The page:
City of Prior Lake, MN
City of Prior Lake, MN

Frozen Pipes

LOCATION

Prior Lake City Hall
4646 Dakota St. SE
Prior Lake, MN 55372

CONTACTS

Utility Billing
(952) 447-9843
(952) 447-9844

HOW TO PREVENT FREEZING PIPES

Winterize Your Home

LET IT RUN VIDEO

Frozen Pipes


REDUCE THE RISK OF FROZEN PIPES

Cold weather brings with it a chance of pipes freezing and breaking. The risk is greater with longer stretches of extremely cold weather. Please consider the following tips to help avoid frozen pipes in your home.

NORMAL WINTER CONDITIONS
Make sure the cold air return for your furnace is pointed away from the water service. Water service enters most home in the basement through the floor (the water meter is attached.)
• Leave cupboard doors in your kitchen and bathroom sinks open to allow heat in.
• Keep your furnace above 55 degrees Fahrenheit.
• Shut off and drain the pipes leading to outside faucets.
• Wrap foam insulation around pipes most susceptible to freezing
• Seal air leaks in your home and garage.
• If you are away, have someone check your home.
• If you are away for an extended period of time, ask the City to turn your water off at the street.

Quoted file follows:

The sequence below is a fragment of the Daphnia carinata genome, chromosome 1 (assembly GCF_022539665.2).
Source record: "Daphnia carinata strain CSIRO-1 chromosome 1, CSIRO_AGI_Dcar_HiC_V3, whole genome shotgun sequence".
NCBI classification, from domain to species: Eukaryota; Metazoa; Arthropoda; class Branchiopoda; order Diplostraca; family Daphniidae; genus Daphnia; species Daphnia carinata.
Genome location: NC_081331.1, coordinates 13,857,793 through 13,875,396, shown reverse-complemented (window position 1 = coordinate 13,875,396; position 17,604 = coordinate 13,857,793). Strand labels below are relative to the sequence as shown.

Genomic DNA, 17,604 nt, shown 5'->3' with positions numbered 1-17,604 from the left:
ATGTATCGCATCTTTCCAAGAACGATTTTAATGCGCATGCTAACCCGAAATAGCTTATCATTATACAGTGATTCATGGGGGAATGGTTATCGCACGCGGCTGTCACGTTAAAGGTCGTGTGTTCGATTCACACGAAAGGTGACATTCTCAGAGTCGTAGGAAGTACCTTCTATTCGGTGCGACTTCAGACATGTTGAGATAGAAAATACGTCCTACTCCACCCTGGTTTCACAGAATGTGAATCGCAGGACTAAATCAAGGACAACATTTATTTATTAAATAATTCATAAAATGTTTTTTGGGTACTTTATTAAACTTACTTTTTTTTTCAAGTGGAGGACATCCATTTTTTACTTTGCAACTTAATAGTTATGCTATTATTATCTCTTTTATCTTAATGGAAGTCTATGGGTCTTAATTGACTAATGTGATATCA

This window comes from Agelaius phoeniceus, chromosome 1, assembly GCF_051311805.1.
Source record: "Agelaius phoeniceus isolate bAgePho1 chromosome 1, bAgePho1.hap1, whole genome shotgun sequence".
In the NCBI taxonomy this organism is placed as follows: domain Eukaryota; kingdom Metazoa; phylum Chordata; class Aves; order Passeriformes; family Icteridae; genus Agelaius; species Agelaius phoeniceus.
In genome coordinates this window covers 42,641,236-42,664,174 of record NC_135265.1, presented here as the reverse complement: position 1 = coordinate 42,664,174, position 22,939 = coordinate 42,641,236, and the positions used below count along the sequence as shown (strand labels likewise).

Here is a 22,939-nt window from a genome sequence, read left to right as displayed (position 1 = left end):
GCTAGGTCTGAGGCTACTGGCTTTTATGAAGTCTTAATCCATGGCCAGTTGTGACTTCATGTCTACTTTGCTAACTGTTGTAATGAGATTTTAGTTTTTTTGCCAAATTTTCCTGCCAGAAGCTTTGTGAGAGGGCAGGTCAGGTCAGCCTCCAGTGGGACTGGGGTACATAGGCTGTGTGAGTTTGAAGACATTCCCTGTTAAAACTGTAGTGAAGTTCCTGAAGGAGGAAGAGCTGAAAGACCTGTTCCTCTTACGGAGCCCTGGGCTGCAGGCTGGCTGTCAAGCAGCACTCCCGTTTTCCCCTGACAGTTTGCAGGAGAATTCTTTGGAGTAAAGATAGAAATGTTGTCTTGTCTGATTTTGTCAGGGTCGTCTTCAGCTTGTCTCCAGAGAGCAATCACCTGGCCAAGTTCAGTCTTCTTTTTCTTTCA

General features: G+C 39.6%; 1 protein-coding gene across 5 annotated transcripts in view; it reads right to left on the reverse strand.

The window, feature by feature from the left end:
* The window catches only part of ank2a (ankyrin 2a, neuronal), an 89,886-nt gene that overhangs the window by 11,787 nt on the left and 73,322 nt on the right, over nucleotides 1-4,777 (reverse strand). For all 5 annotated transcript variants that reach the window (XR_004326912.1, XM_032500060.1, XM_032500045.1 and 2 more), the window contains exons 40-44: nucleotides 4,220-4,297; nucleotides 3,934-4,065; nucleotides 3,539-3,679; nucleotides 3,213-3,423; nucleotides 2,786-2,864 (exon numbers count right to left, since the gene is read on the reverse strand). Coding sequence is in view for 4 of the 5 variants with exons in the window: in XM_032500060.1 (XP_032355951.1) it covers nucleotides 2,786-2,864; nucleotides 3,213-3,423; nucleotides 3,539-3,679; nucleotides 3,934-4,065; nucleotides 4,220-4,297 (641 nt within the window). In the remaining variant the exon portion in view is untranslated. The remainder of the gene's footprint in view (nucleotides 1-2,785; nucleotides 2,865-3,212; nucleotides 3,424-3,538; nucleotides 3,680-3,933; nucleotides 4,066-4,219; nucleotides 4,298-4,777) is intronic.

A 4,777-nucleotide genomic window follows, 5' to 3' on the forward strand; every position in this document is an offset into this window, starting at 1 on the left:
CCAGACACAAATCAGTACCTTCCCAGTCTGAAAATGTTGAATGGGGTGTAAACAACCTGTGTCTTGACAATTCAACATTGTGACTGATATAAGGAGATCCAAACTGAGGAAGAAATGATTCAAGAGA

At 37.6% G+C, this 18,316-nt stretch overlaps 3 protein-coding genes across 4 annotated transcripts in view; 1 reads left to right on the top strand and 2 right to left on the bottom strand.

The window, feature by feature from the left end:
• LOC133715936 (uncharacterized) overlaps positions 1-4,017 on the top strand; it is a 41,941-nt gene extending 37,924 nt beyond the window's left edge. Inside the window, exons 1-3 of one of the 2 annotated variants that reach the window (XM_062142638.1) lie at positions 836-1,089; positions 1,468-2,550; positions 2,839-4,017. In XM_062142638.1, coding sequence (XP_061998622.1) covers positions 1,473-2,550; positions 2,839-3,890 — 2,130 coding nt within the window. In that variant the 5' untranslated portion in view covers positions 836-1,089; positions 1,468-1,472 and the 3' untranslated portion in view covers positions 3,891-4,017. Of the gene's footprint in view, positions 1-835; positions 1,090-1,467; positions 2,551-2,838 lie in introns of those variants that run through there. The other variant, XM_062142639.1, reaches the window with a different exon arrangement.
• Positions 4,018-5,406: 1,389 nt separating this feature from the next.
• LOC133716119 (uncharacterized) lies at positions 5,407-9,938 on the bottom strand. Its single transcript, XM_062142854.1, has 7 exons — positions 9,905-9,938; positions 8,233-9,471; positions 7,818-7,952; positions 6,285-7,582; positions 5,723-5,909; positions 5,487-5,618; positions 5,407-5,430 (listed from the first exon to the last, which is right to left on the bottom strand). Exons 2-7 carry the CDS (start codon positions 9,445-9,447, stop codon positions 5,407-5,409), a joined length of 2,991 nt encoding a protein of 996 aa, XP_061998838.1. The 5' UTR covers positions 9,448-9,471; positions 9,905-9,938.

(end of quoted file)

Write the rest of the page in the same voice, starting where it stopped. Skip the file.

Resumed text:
EXTREME COLD CONDITIONS
In addition to the above:
Purchase a thermometer and monitor the temperature of your water. If the water temperature drops below 40 degrees Fahrenheit, leave a cold-water tap running at a steady stream of about ¼ inch in diameter (think the diameter of a #2 pencil).
The best way to prevent the service line from freezing is to keep the water moving or running. Turn a faucet on with a steady stream about the width of a standard #2 pencil is effective to prevent freezing. This is estimated to use about 575-700 gallons per day. It is estimated that a stream of water as suggested would fill a 1gallon pail in approximately 2 ½ minutes. The estimated average cost to keep a steady stream of water is about $3 per day.

MONITOR WATER TEMPERATURE AND WATER PRESSURE
If you don't wish to keep a steady stream of water flowing, you may try to monitor the temperature of the water coming out of your faucet. You can measure your water temperature with a thermometer by keeping the thermometer under a running faucet for about five minutes & then reading the temperature. The temperature should be around 45-50 degrees. If it drops to 40 degrees or below, the frost may be getting close to the service line, which may be a warning sign to start a steady stream of water.